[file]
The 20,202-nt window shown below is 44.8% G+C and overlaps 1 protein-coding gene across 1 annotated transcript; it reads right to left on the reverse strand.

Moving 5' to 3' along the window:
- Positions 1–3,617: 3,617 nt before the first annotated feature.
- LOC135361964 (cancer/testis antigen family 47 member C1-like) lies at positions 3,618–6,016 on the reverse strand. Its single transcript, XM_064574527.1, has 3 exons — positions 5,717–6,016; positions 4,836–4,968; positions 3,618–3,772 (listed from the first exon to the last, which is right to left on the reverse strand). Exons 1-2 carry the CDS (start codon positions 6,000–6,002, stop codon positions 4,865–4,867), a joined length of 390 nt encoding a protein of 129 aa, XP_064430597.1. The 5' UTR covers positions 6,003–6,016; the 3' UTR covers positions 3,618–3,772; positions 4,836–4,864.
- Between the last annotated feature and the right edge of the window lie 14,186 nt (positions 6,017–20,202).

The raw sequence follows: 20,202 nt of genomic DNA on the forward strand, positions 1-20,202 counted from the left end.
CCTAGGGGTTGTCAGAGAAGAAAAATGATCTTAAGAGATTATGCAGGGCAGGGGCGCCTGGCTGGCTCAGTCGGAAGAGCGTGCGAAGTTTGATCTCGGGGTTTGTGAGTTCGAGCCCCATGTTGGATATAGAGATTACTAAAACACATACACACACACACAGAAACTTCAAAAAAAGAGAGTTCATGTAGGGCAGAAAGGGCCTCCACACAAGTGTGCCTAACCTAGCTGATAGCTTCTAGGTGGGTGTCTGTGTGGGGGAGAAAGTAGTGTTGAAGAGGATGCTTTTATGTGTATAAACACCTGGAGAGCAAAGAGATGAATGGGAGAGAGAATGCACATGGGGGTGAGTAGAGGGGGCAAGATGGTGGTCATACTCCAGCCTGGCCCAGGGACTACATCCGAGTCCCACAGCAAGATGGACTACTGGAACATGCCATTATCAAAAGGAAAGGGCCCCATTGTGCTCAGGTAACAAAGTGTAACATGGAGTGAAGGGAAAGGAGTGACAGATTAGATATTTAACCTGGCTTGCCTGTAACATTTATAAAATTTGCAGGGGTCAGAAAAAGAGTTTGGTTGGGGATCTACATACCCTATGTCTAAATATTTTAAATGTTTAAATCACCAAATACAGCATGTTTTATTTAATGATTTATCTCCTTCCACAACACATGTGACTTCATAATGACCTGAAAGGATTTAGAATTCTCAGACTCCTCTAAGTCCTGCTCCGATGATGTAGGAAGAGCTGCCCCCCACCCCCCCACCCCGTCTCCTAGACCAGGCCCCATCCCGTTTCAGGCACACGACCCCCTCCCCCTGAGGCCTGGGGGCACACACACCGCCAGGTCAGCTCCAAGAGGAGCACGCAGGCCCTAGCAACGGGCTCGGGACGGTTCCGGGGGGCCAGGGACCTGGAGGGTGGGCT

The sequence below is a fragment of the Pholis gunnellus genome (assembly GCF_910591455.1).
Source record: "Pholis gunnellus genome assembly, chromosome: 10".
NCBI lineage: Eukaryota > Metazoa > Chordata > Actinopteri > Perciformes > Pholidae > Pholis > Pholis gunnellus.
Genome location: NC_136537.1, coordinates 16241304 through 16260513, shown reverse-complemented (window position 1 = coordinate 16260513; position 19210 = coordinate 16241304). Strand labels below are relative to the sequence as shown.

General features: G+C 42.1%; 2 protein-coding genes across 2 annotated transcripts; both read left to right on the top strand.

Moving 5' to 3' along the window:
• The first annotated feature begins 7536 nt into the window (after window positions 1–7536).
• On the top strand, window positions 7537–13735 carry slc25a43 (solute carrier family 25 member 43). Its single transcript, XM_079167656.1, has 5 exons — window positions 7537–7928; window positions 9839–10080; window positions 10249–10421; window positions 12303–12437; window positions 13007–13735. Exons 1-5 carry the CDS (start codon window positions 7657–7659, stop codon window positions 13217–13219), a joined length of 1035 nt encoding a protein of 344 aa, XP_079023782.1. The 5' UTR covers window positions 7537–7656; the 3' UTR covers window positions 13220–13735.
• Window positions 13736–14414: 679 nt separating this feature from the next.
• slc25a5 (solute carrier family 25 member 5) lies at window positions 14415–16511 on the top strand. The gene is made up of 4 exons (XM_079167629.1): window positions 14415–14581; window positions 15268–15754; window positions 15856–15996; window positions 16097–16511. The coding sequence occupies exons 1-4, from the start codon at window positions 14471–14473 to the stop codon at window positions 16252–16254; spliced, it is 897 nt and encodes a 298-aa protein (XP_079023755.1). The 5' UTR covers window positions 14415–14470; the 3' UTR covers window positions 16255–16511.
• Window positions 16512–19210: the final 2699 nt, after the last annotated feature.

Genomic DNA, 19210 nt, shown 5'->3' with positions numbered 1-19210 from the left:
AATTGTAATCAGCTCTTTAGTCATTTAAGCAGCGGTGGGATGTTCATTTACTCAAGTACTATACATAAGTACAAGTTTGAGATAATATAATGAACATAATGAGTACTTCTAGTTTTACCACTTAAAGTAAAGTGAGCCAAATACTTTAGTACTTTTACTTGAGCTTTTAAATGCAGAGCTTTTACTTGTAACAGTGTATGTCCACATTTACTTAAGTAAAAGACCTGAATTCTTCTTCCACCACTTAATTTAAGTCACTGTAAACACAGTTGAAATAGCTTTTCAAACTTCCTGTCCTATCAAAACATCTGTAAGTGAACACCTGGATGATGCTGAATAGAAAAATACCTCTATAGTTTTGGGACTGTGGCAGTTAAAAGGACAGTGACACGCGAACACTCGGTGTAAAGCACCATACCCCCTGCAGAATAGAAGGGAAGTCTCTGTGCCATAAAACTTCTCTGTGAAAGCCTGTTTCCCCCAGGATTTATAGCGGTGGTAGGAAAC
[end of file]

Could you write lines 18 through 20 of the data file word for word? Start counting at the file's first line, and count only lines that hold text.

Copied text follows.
• Window positions 16512–19210: the final 2699 nt, after the last annotated feature.

Genomic DNA, 19210 nt, shown 5'->3' with positions numbered 1-19210 from the left:
AATTGTAATCAGCTCTTTAGTCATTTAAGCAGCGGTGGGATGTTCATTTACTCAAGTACTATACATAAGTACAAGTTTGAGATAATATAATGAACATAATGAGTACTTCTAGTTTTACCACTTAAAGTAAAGTGAGCCAAATACTTTAGTACTTTTACTTGAGCTTTTAAATGCAGAGCTTTTACTTGTAACAGTGTATGTCCACATTTACTTAAGTAAAAGACCTGAATTCTTCTTCCACCACTTAATTTAAGTCACTGTAAACACAGTTGAAATAGCTTTTCAAACTTCCTGTCCTATCAAAACATCTGTAAGTGAACACCTGGATGATGCTGAATAGAAAAATACCTCTATAGTTTTGGGACTGTGGCAGTTAAAAGGACAGTGACACGCGAACACTCGGTGTAAAGCACCATACCCCCTGCAGAATAGAAGGGAAGTCTCTGTGCCATAAAACTTCTCTGTGAAAGCCTGTTTCCCCCAGGATTTATAGCGGTGGTAGGAAAC